It's weird. It's like they have this fancy, sophisticated engine in low-tech chassis, that the animal never revs up to its full potential. How did it get in there, and why do crocodiles have such fancy hearts?
The answer may be that they inherited it from more active, endothermic ancestors.
Continue reading "Hot-blooded crocodiles?" (on Pharyngula)
Everyone with a serious interest in biology is aware of PubMed and Genbank, the major literature and sequence databases at NIH. But there are a large number of more specialized and professionally curated databases that allow the researcher unparalleled glimpses into an organism’s genetics, molecular biology, physiology and evolution. Over the next few articles, I’d like to highlight some of these databases, showing how they are used and how critical they are for an understanding of the organism. These databases often have deep and highly technical content, but they also have much that is accessible to the non-specialist. And in genomics there are always more questions being asked than there are people to supply answers. As with planetary image analysis and observational astronomy, there may be some areas of opportunity for talented amateurs (especially those with a computational background) who wish to make a contribution to the field.
Are phyla “real”? Is there really a well-defined “number of animal phyla” extant and in the fossil record? Does the term “bodyplan” or “bauplan” have any consistent definition? Many paleontologists, notably Stephen Jay Gould (1989, Wonderful Life), have written books that take these concepts for granted, and, observing charts with many animal phyla appearing in the Cambrian, and few appearing afterwards, have reached the conclusion that there was something extra-special and unique about the Cambrian “explosion”. Creationists, both the traditional and “intelligent design” variety, have been only to happy to put their own spin on this situation, and argue that God, for reasons that remain obscure, engaged in a particularly active period of special creation for a few dozen million years back in the Cambrian. Recent examples include Stephen Meyer’s hopeless paper “The origin of biological information and the higher taxonomic categories“, the three or so previously-published versions of that paper, and Paul Nelson’s work in general (see a recent powerpoint presentation).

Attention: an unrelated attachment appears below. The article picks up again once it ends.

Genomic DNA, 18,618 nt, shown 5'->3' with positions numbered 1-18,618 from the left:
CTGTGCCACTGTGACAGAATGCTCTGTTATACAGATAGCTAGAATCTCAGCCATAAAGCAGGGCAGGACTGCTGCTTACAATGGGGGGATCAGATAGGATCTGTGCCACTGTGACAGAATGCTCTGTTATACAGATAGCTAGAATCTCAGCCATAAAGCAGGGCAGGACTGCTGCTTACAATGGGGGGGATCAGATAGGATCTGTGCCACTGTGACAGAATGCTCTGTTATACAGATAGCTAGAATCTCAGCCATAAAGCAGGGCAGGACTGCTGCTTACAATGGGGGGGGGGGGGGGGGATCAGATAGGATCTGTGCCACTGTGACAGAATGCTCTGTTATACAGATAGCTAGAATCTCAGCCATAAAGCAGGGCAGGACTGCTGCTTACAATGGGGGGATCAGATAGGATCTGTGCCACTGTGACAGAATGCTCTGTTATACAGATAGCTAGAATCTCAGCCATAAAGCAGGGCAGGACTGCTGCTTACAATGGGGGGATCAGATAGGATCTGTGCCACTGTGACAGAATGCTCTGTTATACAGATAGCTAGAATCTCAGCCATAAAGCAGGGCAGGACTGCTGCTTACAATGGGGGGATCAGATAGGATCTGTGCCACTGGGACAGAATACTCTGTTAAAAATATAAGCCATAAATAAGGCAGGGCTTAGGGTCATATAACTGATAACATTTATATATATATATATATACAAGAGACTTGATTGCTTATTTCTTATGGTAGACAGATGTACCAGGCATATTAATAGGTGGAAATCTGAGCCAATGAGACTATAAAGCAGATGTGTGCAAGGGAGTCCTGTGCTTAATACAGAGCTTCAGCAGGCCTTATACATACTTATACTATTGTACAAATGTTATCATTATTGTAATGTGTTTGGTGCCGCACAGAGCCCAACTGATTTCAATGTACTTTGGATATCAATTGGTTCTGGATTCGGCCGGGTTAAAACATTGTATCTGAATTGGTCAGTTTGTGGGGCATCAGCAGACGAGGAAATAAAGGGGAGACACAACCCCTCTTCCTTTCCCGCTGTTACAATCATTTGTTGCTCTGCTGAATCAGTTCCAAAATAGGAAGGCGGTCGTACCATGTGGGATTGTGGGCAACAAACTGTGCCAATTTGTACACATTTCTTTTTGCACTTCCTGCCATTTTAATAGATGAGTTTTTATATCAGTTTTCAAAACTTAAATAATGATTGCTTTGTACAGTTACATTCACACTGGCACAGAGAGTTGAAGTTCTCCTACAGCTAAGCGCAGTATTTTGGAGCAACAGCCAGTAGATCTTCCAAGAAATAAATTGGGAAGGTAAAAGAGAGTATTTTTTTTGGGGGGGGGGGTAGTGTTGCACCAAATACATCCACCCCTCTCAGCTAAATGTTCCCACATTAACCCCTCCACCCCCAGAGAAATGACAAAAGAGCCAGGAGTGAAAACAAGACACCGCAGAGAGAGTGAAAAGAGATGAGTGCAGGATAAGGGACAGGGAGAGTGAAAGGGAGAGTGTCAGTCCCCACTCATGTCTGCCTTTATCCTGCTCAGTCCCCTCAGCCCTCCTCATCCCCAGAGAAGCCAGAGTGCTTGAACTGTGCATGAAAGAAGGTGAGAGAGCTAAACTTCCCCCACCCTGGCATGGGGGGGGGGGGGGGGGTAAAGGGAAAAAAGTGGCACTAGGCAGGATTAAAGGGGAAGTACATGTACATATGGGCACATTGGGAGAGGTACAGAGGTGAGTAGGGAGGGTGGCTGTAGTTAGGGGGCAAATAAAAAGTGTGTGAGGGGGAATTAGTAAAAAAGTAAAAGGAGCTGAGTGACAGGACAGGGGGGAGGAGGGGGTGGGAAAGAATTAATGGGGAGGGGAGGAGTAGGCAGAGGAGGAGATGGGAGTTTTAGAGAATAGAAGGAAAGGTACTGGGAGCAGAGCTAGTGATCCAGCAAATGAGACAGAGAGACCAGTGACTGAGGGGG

The Tangled Bank has been running for about a year now; here's the initial announcement from 13 April 2004, and the very first edition, on 21 April 2004. Now we have the 26th Tangled Bank coming up this week at Circadiana, so let's celebrate a year of science blogging! Send those links in to <coturnix1 AT aol DOT com>, or to me, or to firstname.lastname@example.org by Tuesday.
The Discovery Institute’s blog ‘Evolution News and Views,’ supposedly in existence to correct ‘misreporting’ in the media about Intelligent Design, isn’t doing such a hot job itself.
Their latest post by Rob Crowther (here) is entitled ‘AAAS Issues Gag Order to Scientists, Seeks to Stifle Debate.’
The article starts by listing a number of public debates (just the kind of thing the DI like to point as evidence that Intelligent Design is credible) between such people as Nelson and Shanks, Provine and Meyer, and so on.
Then Crowther writes,
But, no Darwinist will testify to the Kansas board of education. Amazing. Simply amazing.
Why? Because the Darwinian high priests at the American Association for the Advancement of Science have issued a sort of scientific papal bull, a gag order to scientists, telling them not to debate the flaws in Darwin’s theory before the Kansas State Board of Education.
What a bunch of uninformed and dishonest bull!